Story Of The Week

One Year of Modi Government

If you would’ve asked any Indian in May 2014, who the next Prime Minister would be, the answer from majority would have been Narendra Modi. The hope and the hype created (as a result of a well-crafted marketing campaign) by the slogan of “Acche Din”, was inevitably followed by huge expectations which bordered on being unrealistically high. The incumbent Prime Minister was expected to deliver on all of the promises his government had made to the populace, to clean up the mess left by the UPA, and in general, to be a messiah to all of India’s problems.

Understandably, there is a lot to be analysed and said about the performance of the Modi Government now that it has been exactly one year since it came to power. This article will examine the successes and failures of the policies adopted by the NDA government as well as take a look at the promises which failed to be delivered.

Policies and Projects

  • The overall direction of the government is favourable to greater economic liberalization. This was by the route of FDI in key sectors like insurance and defence, ending policy paralysis through getting a head start with big ticket reforms like LAB and GST and abolishing of extra-constitutional bodies like NAC.
  • The country’s macro-economic situation has improved in the past one year, with decline in inflation, stability in currency and attractive financial markets.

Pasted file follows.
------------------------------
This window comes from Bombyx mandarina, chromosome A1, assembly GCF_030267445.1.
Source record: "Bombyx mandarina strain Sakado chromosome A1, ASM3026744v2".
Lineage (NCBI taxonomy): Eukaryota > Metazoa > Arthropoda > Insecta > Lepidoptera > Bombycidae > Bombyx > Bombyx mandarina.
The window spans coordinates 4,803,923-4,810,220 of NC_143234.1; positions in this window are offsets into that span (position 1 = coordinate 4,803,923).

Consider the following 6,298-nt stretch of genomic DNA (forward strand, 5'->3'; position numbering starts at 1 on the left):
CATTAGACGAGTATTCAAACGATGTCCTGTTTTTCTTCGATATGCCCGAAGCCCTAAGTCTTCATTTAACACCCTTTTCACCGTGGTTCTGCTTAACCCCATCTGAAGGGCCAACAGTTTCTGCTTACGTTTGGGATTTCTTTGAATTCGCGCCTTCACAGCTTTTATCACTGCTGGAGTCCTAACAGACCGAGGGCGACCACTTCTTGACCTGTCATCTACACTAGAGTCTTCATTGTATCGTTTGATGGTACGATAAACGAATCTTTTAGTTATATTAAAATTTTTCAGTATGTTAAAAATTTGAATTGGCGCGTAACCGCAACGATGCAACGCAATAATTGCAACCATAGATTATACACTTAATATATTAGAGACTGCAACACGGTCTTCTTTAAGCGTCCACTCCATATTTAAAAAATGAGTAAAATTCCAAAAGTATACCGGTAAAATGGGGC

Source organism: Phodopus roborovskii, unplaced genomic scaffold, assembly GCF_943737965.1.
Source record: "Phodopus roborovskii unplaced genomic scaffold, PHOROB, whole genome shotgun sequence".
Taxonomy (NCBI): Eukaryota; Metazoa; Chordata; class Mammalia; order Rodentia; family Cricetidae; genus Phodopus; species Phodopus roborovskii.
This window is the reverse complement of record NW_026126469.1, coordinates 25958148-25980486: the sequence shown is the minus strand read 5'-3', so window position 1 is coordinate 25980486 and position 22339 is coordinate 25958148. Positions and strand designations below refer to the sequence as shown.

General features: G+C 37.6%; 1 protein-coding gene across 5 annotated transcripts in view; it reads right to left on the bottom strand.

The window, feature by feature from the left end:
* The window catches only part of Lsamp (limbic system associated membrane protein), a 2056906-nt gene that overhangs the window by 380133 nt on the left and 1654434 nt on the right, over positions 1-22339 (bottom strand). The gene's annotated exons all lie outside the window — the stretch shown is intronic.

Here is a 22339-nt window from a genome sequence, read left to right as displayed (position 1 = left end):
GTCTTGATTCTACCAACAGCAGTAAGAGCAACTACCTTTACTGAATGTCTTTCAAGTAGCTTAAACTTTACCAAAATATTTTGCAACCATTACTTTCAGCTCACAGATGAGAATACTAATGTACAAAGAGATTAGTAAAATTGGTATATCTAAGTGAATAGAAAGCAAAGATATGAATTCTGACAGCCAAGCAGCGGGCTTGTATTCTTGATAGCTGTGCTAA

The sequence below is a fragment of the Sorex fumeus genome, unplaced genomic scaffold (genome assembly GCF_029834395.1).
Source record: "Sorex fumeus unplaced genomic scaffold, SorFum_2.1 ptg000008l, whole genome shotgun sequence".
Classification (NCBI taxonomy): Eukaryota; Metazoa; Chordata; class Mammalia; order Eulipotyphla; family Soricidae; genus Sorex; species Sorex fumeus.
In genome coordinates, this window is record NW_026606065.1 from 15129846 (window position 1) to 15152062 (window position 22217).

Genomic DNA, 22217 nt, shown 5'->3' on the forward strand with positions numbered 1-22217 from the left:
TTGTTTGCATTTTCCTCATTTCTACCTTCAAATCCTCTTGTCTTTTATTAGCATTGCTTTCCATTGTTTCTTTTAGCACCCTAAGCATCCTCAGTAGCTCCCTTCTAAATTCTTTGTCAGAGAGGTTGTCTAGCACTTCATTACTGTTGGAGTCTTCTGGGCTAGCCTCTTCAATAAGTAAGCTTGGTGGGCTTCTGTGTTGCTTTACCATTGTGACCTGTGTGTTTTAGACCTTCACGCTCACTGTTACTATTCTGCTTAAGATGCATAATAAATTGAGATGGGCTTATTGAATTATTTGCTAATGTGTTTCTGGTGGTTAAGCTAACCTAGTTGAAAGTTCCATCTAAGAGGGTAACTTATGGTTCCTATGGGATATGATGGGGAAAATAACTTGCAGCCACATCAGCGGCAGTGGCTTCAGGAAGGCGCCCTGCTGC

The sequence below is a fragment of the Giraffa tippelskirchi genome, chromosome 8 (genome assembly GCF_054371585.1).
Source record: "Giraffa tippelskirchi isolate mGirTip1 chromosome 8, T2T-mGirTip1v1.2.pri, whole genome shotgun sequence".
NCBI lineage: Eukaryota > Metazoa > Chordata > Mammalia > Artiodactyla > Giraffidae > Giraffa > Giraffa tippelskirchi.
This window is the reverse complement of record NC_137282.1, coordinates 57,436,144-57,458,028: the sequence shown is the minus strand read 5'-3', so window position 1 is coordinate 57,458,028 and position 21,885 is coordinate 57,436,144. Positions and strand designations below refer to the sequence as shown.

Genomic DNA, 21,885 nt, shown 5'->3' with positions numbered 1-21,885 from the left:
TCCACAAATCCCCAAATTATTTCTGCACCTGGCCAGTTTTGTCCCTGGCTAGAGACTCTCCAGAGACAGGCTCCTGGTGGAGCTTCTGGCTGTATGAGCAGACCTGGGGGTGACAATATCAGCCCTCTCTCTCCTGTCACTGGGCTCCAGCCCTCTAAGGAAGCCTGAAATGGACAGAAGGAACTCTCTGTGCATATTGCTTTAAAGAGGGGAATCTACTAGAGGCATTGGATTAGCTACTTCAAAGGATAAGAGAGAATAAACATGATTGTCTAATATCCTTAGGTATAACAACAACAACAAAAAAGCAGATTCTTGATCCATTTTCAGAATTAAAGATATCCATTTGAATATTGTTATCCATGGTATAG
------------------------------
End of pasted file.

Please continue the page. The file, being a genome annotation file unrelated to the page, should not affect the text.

• The government took up social issues like sanitation through innovative projects like ‘Swachh Bharat Abhiyan’, social security schemes like Jan Dhan Yojana for the poor, and bold social campaigns like ‘Beti Padhao, Beti Bachao’.
  • But a greater resolve needs to be shown on key areas like land acquisition and GST, which are still stuck in parliamentary limbo.
  • The’ Make in India initiative’ set the appropriate business environment for manufacturing and services sector, but it is still in its nascent stages and execution of such programs is yet to be seen on ground.
  • The focus should also be on further improving ease of doing business.

  • Nothing has been done to structurally change low productivity policies like MNREGA.
  • There is nothing concrete yet on the critical matter of job creation. Regrettably, there has been no thought on education reforms as well.
  • The efficacy of the Special Investigation Team (SIT), which was formed to unearth Indian ‘black money’ stashed abroad, is being questioned. There needs to be more seriousness on the government’s part on this matter considering that it was a major point of BJP’s pre- election manifesto.
  • There has been no progress on the ambitious Clean Ganga Project as well.